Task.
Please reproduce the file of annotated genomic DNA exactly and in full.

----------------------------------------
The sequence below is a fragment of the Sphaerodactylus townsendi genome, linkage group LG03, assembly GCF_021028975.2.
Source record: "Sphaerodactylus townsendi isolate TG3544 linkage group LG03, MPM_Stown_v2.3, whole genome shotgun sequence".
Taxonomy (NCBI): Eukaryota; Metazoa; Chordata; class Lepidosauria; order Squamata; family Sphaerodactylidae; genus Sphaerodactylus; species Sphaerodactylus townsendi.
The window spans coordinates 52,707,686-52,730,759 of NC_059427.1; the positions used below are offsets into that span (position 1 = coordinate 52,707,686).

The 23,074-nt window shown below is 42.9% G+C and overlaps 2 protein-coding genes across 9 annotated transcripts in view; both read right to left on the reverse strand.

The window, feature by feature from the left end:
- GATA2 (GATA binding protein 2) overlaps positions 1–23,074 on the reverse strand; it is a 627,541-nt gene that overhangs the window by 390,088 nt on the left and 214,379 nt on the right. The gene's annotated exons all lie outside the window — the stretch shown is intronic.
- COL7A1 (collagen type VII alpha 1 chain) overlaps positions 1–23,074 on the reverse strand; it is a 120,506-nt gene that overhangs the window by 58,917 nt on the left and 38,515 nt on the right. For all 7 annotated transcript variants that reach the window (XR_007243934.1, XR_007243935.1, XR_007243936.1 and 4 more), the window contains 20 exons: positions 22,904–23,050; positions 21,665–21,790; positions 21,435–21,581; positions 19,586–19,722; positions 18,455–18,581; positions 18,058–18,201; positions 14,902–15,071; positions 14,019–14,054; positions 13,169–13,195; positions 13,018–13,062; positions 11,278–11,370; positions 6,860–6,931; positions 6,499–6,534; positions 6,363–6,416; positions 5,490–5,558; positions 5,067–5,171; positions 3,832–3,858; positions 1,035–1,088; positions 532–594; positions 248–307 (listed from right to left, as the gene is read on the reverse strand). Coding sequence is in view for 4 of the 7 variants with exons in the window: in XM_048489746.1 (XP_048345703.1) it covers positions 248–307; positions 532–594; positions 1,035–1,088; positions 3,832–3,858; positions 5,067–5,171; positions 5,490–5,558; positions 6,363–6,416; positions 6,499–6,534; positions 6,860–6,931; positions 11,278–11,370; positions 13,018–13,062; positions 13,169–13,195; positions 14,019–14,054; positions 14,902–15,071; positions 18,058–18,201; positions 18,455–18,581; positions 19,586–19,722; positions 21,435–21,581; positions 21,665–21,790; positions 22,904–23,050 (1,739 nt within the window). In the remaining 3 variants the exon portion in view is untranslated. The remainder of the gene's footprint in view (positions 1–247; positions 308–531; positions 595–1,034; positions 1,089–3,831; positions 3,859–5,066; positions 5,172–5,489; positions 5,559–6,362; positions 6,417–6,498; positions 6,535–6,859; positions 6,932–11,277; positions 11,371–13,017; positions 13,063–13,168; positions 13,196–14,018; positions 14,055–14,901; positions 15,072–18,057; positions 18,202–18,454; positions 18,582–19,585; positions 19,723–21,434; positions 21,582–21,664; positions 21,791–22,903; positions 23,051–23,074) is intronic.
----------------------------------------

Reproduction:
The sequence below is a fragment of the Sphaerodactylus townsendi genome, linkage group LG03, assembly GCF_021028975.2.
Source record: "Sphaerodactylus townsendi isolate TG3544 linkage group LG03, MPM_Stown_v2.3, whole genome shotgun sequence".
Taxonomy (NCBI): Eukaryota; Metazoa; Chordata; class Lepidosauria; order Squamata; family Sphaerodactylidae; genus Sphaerodactylus; species Sphaerodactylus townsendi.
The window spans coordinates 52,707,686-52,730,759 of NC_059427.1; the positions used below are offsets into that span (position 1 = coordinate 52,707,686).

The 23,074-nt window shown below is 42.9% G+C and overlaps 2 protein-coding genes across 9 annotated transcripts in view; both read right to left on the reverse strand.

The window, feature by feature from the left end:
- GATA2 (GATA binding protein 2) overlaps positions 1–23,074 on the reverse strand; it is a 627,541-nt gene that overhangs the window by 390,088 nt on the left and 214,379 nt on the right. The gene's annotated exons all lie outside the window — the stretch shown is intronic.
- COL7A1 (collagen type VII alpha 1 chain) overlaps positions 1–23,074 on the reverse strand; it is a 120,506-nt gene that overhangs the window by 58,917 nt on the left and 38,515 nt on the right. For all 7 annotated transcript variants that reach the window (XR_007243934.1, XR_007243935.1, XR_007243936.1 and 4 more), the window contains 20 exons: positions 22,904–23,050; positions 21,665–21,790; positions 21,435–21,581; positions 19,586–19,722; positions 18,455–18,581; positions 18,058–18,201; positions 14,902–15,071; positions 14,019–14,054; positions 13,169–13,195; positions 13,018–13,062; positions 11,278–11,370; positions 6,860–6,931; positions 6,499–6,534; positions 6,363–6,416; positions 5,490–5,558; positions 5,067–5,171; positions 3,832–3,858; positions 1,035–1,088; positions 532–594; positions 248–307 (listed from right to left, as the gene is read on the reverse strand). Coding sequence is in view for 4 of the 7 variants with exons in the window: in XM_048489746.1 (XP_048345703.1) it covers positions 248–307; positions 532–594; positions 1,035–1,088; positions 3,832–3,858; positions 5,067–5,171; positions 5,490–5,558; positions 6,363–6,416; positions 6,499–6,534; positions 6,860–6,931; positions 11,278–11,370; positions 13,018–13,062; positions 13,169–13,195; positions 14,019–14,054; positions 14,902–15,071; positions 18,058–18,201; positions 18,455–18,581; positions 19,586–19,722; positions 21,435–21,581; positions 21,665–21,790; positions 22,904–23,050 (1,739 nt within the window). In the remaining 3 variants the exon portion in view is untranslated. The remainder of the gene's footprint in view (positions 1–247; positions 308–531; positions 595–1,034; positions 1,089–3,831; positions 3,859–5,066; positions 5,172–5,489; positions 5,559–6,362; positions 6,417–6,498; positions 6,535–6,859; positions 6,932–11,277; positions 11,371–13,017; positions 13,063–13,168; positions 13,196–14,018; positions 14,055–14,901; positions 15,072–18,057; positions 18,202–18,454; positions 18,582–19,585; positions 19,723–21,434; positions 21,582–21,664; positions 21,791–22,903; positions 23,051–23,074) is intronic.